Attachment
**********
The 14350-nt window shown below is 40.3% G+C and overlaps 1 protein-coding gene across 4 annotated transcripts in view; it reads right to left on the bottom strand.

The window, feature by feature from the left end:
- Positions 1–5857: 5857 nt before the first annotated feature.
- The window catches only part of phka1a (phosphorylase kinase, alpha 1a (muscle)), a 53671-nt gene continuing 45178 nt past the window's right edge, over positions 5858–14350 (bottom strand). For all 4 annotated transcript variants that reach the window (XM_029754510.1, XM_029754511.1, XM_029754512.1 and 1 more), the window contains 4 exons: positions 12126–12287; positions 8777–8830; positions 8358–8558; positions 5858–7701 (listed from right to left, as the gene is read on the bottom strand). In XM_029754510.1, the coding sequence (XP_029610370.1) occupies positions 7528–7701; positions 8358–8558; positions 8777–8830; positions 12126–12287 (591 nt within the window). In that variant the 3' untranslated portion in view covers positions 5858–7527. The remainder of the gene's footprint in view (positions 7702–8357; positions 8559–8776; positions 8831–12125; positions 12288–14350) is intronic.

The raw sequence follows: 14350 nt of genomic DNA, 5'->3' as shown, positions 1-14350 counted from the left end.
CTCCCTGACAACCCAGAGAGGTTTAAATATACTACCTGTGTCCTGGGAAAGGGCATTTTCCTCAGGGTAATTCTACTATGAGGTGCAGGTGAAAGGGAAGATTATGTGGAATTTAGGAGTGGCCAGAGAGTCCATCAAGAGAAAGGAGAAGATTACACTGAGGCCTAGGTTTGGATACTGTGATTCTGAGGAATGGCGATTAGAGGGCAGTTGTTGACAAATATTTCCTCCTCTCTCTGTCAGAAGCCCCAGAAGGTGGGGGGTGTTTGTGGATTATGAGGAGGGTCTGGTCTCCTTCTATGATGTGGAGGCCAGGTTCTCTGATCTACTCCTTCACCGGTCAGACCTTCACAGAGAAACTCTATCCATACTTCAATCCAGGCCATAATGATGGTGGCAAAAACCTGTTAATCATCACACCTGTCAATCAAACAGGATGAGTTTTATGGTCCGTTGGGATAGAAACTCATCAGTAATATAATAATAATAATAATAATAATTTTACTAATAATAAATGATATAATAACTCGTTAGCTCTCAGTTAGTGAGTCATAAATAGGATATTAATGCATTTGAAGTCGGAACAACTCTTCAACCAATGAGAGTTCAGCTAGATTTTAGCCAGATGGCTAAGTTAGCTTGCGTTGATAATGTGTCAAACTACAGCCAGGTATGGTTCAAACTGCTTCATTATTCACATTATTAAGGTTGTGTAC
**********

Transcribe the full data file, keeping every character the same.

The 14350-nt window shown below is 40.3% G+C and overlaps 1 protein-coding gene across 4 annotated transcripts in view; it reads right to left on the bottom strand.

The window, feature by feature from the left end:
- Positions 1–5857: 5857 nt before the first annotated feature.
- The window catches only part of phka1a (phosphorylase kinase, alpha 1a (muscle)), a 53671-nt gene continuing 45178 nt past the window's right edge, over positions 5858–14350 (bottom strand). For all 4 annotated transcript variants that reach the window (XM_029754510.1, XM_029754511.1, XM_029754512.1 and 1 more), the window contains 4 exons: positions 12126–12287; positions 8777–8830; positions 8358–8558; positions 5858–7701 (listed from right to left, as the gene is read on the bottom strand). In XM_029754510.1, the coding sequence (XP_029610370.1) occupies positions 7528–7701; positions 8358–8558; positions 8777–8830; positions 12126–12287 (591 nt within the window). In that variant the 3' untranslated portion in view covers positions 5858–7527. The remainder of the gene's footprint in view (positions 7702–8357; positions 8559–8776; positions 8831–12125; positions 12288–14350) is intronic.

The raw sequence follows: 14350 nt of genomic DNA, 5'->3' as shown, positions 1-14350 counted from the left end.
CTCCCTGACAACCCAGAGAGGTTTAAATATACTACCTGTGTCCTGGGAAAGGGCATTTTCCTCAGGGTAATTCTACTATGAGGTGCAGGTGAAAGGGAAGATTATGTGGAATTTAGGAGTGGCCAGAGAGTCCATCAAGAGAAAGGAGAAGATTACACTGAGGCCTAGGTTTGGATACTGTGATTCTGAGGAATGGCGATTAGAGGGCAGTTGTTGACAAATATTTCCTCCTCTCTCTGTCAGAAGCCCCAGAAGGTGGGGGGTGTTTGTGGATTATGAGGAGGGTCTGGTCTCCTTCTATGATGTGGAGGCCAGGTTCTCTGATCTACTCCTTCACCGGTCAGACCTTCACAGAGAAACTCTATCCATACTTCAATCCAGGCCATAATGATGGTGGCAAAAACCTGTTAATCATCACACCTGTCAATCAAACAGGATGAGTTTTATGGTCCGTTGGGATAGAAACTCATCAGTAATATAATAATAATAATAATAATAATTTTACTAATAATAAATGATATAATAACTCGTTAGCTCTCAGTTAGTGAGTCATAAATAGGATATTAATGCATTTGAAGTCGGAACAACTCTTCAACCAATGAGAGTTCAGCTAGATTTTAGCCAGATGGCTAAGTTAGCTTGCGTTGATAATGTGTCAAACTACAGCCAGGTATGGTTCAAACTGCTTCATTATTCACATTATTAAGGTTGTGTAC